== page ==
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Shit, this sounds stupid but i dont have a floppy. k. so can i just use my RedHatLinuxCD's instead?
 
Old 01-28-2004, 03:00 AM   #6
acid_kewpie
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you don't need any other discs or cd's to compile a new kernel. as long as you don't delete or overwrite any of your current configuration you will be perfectly safe, even if your new kernel is defective.
 
Old 01-28-2004, 03:25 AM   #7
dalek
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First:

cd /usr/src/linux

Make sure that link is pointing to your 2.6 kernel and not the old 2.4. Then

make menuconfig

Go through each screen and select the parts you need either as modules or compiled in.

Then type

make all

then type

make modules_install

Then copy new kernel, make sure /boot is mounted read/write

cp /usr/src/linuc/arch/i386/boot/bzImage /boot/bzImage-2.6.test1

To see what that link points to type in

cd /usr/src

then

ls -l

Should look something like this.

lrwxrwxrwx 1 root root 18 Dec 15 18:59 linux -> linux-2.6.0-test11

If that link is pointing to the old one, type in

rm /usr/src/linux

then type in

ln -s /usr/src/linux.2.6<your exact version here> /usr/src/linux

That should have you set. Post if you need help. I been there, a few times in fact with Gentoo

Later



Edit: Minor typo. Wouldn't have worked though as typed.
Edit 2: I'll get the darn thing right in a minute. Get off my back already.

Last edited by dalek; 01-28-2004 at 03:34 AM.
 
Old 01-28-2004, 09:07 AM   #8
RHLinuxGUY
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/usr/src/linuc/arch/i386/boot/bzImage /boot/bzImage-2.6.test1 is not found.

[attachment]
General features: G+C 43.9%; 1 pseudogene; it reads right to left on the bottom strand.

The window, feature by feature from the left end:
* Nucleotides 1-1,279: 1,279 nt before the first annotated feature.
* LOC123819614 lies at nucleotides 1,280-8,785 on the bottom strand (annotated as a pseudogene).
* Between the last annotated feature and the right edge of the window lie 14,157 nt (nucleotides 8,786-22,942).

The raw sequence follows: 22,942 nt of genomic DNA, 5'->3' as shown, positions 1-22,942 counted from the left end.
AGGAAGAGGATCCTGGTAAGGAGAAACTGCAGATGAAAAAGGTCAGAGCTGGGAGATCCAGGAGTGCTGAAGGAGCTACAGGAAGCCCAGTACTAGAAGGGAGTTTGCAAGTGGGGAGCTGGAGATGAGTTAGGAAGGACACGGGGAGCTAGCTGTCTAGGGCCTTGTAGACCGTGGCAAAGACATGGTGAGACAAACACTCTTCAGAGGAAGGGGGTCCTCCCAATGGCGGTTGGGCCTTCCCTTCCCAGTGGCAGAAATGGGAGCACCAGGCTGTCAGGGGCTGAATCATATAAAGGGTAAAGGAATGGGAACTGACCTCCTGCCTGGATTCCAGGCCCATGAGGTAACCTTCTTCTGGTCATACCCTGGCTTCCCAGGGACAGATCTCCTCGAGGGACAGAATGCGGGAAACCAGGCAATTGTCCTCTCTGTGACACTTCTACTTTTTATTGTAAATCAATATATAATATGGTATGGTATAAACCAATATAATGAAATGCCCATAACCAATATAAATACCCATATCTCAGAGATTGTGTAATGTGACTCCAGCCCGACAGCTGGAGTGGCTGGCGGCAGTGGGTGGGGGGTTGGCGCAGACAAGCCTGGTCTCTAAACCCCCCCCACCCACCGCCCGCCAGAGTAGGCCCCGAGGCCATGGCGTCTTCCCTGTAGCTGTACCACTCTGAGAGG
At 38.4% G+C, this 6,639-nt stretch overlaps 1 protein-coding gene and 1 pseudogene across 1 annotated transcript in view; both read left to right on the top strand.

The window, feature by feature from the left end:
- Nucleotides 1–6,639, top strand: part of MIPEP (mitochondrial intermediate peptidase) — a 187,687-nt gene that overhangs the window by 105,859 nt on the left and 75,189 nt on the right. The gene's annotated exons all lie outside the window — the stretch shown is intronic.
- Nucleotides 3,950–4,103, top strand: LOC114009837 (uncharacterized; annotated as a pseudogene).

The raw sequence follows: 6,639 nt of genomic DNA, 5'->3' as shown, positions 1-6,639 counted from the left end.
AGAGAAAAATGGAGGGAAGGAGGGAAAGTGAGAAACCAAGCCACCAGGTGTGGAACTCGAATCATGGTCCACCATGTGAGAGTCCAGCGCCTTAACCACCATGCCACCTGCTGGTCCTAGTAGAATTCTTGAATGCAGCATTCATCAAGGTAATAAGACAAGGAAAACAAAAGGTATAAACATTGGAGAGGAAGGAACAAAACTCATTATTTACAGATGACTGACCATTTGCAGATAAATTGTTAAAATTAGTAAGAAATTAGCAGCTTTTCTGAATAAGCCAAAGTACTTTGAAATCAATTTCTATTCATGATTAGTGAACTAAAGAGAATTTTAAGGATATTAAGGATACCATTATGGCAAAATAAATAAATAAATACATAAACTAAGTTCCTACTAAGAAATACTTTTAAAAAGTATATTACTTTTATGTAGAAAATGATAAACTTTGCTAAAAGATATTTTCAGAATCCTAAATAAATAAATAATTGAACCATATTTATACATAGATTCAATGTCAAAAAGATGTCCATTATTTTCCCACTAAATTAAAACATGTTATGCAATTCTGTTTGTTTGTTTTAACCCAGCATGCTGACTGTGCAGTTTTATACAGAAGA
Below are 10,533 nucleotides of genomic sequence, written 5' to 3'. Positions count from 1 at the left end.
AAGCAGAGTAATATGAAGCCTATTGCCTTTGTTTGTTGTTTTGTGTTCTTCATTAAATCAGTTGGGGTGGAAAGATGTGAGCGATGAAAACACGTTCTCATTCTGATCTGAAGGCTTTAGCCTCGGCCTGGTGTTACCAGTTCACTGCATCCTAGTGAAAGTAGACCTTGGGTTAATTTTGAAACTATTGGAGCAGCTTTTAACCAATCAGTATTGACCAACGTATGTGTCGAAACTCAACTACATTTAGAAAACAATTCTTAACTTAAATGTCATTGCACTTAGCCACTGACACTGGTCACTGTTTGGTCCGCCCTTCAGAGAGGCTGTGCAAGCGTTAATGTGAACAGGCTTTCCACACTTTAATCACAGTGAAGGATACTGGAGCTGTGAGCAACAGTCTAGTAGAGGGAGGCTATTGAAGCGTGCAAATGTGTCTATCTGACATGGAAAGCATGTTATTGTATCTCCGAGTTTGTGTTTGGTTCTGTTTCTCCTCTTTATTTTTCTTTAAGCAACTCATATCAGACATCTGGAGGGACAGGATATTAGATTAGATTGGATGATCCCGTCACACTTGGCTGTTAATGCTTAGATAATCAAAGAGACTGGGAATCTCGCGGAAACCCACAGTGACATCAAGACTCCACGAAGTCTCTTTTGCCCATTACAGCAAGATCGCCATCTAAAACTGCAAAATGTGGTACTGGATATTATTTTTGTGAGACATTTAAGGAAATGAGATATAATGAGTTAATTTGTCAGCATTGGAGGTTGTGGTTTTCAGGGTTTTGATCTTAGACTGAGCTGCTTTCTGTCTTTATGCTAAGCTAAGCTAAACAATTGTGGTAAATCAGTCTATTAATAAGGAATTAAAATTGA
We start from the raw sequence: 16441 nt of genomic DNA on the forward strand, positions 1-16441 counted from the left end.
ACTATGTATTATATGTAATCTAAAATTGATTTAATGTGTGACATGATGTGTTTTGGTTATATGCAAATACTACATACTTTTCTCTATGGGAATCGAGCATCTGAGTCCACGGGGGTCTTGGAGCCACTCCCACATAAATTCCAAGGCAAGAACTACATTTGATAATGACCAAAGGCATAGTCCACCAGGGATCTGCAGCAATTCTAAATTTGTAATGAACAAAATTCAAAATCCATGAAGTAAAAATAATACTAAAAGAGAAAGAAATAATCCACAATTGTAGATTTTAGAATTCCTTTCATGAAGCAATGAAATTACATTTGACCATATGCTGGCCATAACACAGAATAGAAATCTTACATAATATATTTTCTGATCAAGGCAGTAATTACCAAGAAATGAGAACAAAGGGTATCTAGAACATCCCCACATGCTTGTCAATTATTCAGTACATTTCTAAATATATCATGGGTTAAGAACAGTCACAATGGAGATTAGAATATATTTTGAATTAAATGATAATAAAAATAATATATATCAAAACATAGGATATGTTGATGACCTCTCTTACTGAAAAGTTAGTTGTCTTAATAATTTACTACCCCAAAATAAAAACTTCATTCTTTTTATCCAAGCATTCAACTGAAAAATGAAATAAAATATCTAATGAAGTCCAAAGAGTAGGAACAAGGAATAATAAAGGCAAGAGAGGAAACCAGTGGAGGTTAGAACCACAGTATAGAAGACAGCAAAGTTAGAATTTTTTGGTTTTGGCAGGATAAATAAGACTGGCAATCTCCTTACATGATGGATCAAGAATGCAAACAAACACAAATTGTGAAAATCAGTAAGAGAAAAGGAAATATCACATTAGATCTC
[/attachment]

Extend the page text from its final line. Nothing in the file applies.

Old 01-28-2004, 12:14 PM   #9
dalek
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cp command works like this.

cp path/to/file/you/want/to/copy <space> /path/to/where/you/want/to/copy/to/<newfile name>

it should be like this with <space in middle>

Code:
cp /usr/src/linuc/arch/i386/boot/bzImage <space> /boot/bzImage-2.6.test1
If you use Konqueror and a GUI, you can just drag and drop. Drag the file to you desktop then select copy. Rightclick on top of the file and select rename then rename the file. Then drag the file to /boot and select move here. OR drag it to /boot and when it says it already exists, type in a new name.

You can do that either way. Just make sure you save a bootable copy of 2.4 in case something is not right with 2.6.

That helps??

 
Old 01-28-2004, 05:19 PM   #10
RHLinuxGUY
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cannot stat `/arch/i386/boot/bzImage', here it is IM A NUB so when you say some thing like this cp {System.map,arch/i386/boot/bzImage} /boot, xplain to me what u are trying to say. My left hand is getting tired of typing, and my right hand is on my windows 98 cd, im so getting ready to go back this is just to stupid to configure shit that the next person just starting linux doesn't understand! this is why every computer guy that i talk to says that linux is never going to take off. so tell me exactly what you are trying to say and if u think that what you are saying was difficult to understand when u learned it, THEN XPLAIN IT TO ME!
 
Old 01-28-2004, 07:18 PM   #11
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2. Go to The Linux Kernel Archives.

3. Download the Linux 2.6 kernel and save it to your /usr/src directory.

4. As root, run the following commands in the console. (Note: This assumes you've installed your Linux distribution with all the developer options. If you haven't, take a look at your distribution's website for more information on 2.6 kernel packages you can download.)

tar -xzvf linux-2.6.0.tar.gz
cd linux-2.6.0
make menuconfig